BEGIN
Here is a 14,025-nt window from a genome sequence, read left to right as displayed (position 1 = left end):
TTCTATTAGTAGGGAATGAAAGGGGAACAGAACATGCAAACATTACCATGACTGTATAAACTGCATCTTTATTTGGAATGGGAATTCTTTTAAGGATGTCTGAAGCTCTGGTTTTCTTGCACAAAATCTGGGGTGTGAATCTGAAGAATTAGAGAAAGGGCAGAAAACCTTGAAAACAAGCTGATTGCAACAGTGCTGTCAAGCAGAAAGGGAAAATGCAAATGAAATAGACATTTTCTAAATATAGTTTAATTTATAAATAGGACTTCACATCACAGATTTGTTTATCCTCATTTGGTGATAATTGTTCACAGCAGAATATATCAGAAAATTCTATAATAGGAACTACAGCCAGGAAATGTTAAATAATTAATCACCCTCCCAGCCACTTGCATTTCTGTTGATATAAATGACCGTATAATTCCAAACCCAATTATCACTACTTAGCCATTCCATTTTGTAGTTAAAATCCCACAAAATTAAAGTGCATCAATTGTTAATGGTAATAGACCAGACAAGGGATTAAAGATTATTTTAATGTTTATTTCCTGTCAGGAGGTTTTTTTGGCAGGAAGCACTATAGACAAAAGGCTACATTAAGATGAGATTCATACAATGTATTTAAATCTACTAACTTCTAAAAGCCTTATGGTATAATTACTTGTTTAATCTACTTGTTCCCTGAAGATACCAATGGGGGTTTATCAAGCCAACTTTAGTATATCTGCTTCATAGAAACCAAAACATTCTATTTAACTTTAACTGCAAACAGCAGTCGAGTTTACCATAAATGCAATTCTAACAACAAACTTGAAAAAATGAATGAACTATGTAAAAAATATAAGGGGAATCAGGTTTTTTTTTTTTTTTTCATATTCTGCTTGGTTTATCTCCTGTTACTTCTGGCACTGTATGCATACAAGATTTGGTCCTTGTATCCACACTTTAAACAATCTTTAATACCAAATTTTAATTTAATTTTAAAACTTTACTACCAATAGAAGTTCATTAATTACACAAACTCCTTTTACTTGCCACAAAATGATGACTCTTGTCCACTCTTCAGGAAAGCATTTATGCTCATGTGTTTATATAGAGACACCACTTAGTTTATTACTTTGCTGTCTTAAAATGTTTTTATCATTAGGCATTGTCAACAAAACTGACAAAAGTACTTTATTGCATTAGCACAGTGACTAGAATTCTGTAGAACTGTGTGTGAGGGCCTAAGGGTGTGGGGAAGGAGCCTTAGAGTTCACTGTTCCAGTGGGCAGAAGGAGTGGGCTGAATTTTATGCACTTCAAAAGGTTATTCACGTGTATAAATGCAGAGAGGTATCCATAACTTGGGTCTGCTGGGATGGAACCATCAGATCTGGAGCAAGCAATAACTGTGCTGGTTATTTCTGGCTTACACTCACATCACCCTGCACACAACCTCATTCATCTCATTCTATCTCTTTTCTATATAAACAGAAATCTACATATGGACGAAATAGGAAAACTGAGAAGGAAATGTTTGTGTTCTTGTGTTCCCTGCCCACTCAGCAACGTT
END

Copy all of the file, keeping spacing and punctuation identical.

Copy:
Here is a 14,025-nt window from a genome sequence, read left to right as displayed (position 1 = left end):
TTCTATTAGTAGGGAATGAAAGGGGAACAGAACATGCAAACATTACCATGACTGTATAAACTGCATCTTTATTTGGAATGGGAATTCTTTTAAGGATGTCTGAAGCTCTGGTTTTCTTGCACAAAATCTGGGGTGTGAATCTGAAGAATTAGAGAAAGGGCAGAAAACCTTGAAAACAAGCTGATTGCAACAGTGCTGTCAAGCAGAAAGGGAAAATGCAAATGAAATAGACATTTTCTAAATATAGTTTAATTTATAAATAGGACTTCACATCACAGATTTGTTTATCCTCATTTGGTGATAATTGTTCACAGCAGAATATATCAGAAAATTCTATAATAGGAACTACAGCCAGGAAATGTTAAATAATTAATCACCCTCCCAGCCACTTGCATTTCTGTTGATATAAATGACCGTATAATTCCAAACCCAATTATCACTACTTAGCCATTCCATTTTGTAGTTAAAATCCCACAAAATTAAAGTGCATCAATTGTTAATGGTAATAGACCAGACAAGGGATTAAAGATTATTTTAATGTTTATTTCCTGTCAGGAGGTTTTTTTGGCAGGAAGCACTATAGACAAAAGGCTACATTAAGATGAGATTCATACAATGTATTTAAATCTACTAACTTCTAAAAGCCTTATGGTATAATTACTTGTTTAATCTACTTGTTCCCTGAAGATACCAATGGGGGTTTATCAAGCCAACTTTAGTATATCTGCTTCATAGAAACCAAAACATTCTATTTAACTTTAACTGCAAACAGCAGTCGAGTTTACCATAAATGCAATTCTAACAACAAACTTGAAAAAATGAATGAACTATGTAAAAAATATAAGGGGAATCAGGTTTTTTTTTTTTTTTTCATATTCTGCTTGGTTTATCTCCTGTTACTTCTGGCACTGTATGCATACAAGATTTGGTCCTTGTATCCACACTTTAAACAATCTTTAATACCAAATTTTAATTTAATTTTAAAACTTTACTACCAATAGAAGTTCATTAATTACACAAACTCCTTTTACTTGCCACAAAATGATGACTCTTGTCCACTCTTCAGGAAAGCATTTATGCTCATGTGTTTATATAGAGACACCACTTAGTTTATTACTTTGCTGTCTTAAAATGTTTTTATCATTAGGCATTGTCAACAAAACTGACAAAAGTACTTTATTGCATTAGCACAGTGACTAGAATTCTGTAGAACTGTGTGTGAGGGCCTAAGGGTGTGGGGAAGGAGCCTTAGAGTTCACTGTTCCAGTGGGCAGAAGGAGTGGGCTGAATTTTATGCACTTCAAAAGGTTATTCACGTGTATAAATGCAGAGAGGTATCCATAACTTGGGTCTGCTGGGATGGAACCATCAGATCTGGAGCAAGCAATAACTGTGCTGGTTATTTCTGGCTTACACTCACATCACCCTGCACACAACCTCATTCATCTCATTCTATCTCTTTTCTATATAAACAGAAATCTACATATGGACGAAATAGGAAAACTGAGAAGGAAATGTTTGTGTTCTTGTGTTCCCTGCCCACTCAGCAACGTT